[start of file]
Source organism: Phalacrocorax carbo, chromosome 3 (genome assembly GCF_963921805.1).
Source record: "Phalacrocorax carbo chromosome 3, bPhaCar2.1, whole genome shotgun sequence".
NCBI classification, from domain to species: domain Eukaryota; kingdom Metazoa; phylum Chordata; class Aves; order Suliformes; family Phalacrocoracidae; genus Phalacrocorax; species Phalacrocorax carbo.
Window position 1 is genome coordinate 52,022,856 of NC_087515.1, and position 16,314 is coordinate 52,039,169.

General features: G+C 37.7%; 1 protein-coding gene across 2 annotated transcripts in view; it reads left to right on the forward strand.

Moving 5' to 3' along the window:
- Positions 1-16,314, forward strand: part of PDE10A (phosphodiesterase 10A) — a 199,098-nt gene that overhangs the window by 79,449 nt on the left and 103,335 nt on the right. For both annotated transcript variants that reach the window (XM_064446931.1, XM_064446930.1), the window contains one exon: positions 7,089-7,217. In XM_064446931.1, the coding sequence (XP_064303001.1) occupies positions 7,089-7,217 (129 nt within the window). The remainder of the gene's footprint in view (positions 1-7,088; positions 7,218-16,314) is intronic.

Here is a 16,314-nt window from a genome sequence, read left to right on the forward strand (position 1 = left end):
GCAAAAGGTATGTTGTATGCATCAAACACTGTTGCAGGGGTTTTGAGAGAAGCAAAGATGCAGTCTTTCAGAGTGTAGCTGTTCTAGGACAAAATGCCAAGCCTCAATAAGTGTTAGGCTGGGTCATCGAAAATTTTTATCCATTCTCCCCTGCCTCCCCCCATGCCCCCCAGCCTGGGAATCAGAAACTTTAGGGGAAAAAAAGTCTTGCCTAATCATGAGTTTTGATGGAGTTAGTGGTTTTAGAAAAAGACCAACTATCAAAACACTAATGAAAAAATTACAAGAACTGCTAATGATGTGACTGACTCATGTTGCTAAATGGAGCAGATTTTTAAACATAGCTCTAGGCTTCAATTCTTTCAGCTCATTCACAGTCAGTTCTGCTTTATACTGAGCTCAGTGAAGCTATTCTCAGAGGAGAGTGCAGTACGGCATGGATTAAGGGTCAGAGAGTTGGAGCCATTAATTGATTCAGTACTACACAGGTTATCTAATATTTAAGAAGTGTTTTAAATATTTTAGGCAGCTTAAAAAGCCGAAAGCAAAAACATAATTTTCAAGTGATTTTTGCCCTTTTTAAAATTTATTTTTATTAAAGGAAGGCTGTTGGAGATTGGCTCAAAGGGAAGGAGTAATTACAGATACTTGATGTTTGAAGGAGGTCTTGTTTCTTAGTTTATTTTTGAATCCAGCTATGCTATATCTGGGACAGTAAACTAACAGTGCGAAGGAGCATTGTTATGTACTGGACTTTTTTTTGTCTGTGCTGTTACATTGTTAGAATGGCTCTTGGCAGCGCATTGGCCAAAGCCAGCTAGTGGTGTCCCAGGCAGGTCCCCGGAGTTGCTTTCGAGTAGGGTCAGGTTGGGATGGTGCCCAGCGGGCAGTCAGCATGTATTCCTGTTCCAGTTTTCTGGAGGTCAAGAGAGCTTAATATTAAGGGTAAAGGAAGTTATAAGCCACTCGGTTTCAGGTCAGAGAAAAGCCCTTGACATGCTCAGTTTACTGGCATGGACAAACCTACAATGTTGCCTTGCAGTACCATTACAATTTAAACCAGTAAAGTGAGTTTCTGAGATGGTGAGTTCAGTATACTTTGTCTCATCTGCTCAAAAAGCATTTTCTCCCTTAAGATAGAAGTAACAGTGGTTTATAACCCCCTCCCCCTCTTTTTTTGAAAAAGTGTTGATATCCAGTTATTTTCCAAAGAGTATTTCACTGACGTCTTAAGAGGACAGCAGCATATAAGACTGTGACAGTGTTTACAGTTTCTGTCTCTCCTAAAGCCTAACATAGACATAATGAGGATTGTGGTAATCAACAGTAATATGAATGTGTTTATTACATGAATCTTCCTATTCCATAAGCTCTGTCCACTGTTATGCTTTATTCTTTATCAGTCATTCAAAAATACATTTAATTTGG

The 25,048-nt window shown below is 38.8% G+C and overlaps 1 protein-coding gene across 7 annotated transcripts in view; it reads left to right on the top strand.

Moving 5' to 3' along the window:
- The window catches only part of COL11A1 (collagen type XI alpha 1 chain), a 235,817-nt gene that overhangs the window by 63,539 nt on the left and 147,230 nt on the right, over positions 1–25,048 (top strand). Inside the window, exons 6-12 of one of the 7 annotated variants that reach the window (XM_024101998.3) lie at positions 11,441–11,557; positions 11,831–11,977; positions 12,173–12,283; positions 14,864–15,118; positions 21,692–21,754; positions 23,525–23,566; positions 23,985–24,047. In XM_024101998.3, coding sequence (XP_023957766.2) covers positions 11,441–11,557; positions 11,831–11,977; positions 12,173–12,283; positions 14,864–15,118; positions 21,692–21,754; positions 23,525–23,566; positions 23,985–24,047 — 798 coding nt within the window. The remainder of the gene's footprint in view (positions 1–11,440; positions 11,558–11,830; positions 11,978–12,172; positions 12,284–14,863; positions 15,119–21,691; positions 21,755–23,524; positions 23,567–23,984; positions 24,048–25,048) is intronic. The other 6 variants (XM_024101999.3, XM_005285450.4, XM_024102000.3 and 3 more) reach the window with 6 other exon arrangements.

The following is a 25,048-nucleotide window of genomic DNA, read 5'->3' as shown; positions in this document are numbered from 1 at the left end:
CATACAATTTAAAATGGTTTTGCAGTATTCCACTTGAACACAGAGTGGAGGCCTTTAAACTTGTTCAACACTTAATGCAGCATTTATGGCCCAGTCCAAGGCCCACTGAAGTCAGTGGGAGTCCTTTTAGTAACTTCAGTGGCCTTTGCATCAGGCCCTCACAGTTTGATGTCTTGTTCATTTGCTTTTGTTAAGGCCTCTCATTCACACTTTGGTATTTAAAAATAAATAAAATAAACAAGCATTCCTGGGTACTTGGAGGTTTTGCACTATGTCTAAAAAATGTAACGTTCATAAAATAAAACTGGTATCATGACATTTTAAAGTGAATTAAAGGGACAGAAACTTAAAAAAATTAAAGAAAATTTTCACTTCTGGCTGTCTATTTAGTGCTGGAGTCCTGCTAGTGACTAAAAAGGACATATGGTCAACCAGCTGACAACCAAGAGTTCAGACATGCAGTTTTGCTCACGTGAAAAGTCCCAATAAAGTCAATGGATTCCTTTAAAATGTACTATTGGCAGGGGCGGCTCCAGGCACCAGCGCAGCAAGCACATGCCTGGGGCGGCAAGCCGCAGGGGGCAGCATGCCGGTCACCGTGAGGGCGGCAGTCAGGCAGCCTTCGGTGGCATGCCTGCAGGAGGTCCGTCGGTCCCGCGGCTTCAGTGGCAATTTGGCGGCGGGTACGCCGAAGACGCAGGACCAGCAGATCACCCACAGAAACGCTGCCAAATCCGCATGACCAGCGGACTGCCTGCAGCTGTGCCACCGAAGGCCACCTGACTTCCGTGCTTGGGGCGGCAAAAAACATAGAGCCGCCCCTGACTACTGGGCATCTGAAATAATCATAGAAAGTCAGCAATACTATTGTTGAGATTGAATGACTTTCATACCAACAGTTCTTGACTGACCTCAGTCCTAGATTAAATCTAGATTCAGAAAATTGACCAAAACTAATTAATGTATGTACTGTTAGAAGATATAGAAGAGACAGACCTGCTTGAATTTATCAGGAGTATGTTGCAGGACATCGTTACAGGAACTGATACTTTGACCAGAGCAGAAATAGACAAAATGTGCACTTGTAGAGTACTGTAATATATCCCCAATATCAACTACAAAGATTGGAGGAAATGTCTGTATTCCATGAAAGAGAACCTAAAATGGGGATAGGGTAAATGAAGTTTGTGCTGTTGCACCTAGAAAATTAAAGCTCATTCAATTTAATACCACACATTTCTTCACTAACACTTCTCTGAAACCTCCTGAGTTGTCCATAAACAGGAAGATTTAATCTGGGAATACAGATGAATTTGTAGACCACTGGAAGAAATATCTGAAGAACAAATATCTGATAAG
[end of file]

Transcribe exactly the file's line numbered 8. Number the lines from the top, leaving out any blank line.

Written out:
Here is a 16,314-nt window from a genome sequence, read left to right on the forward strand (position 1 = left end):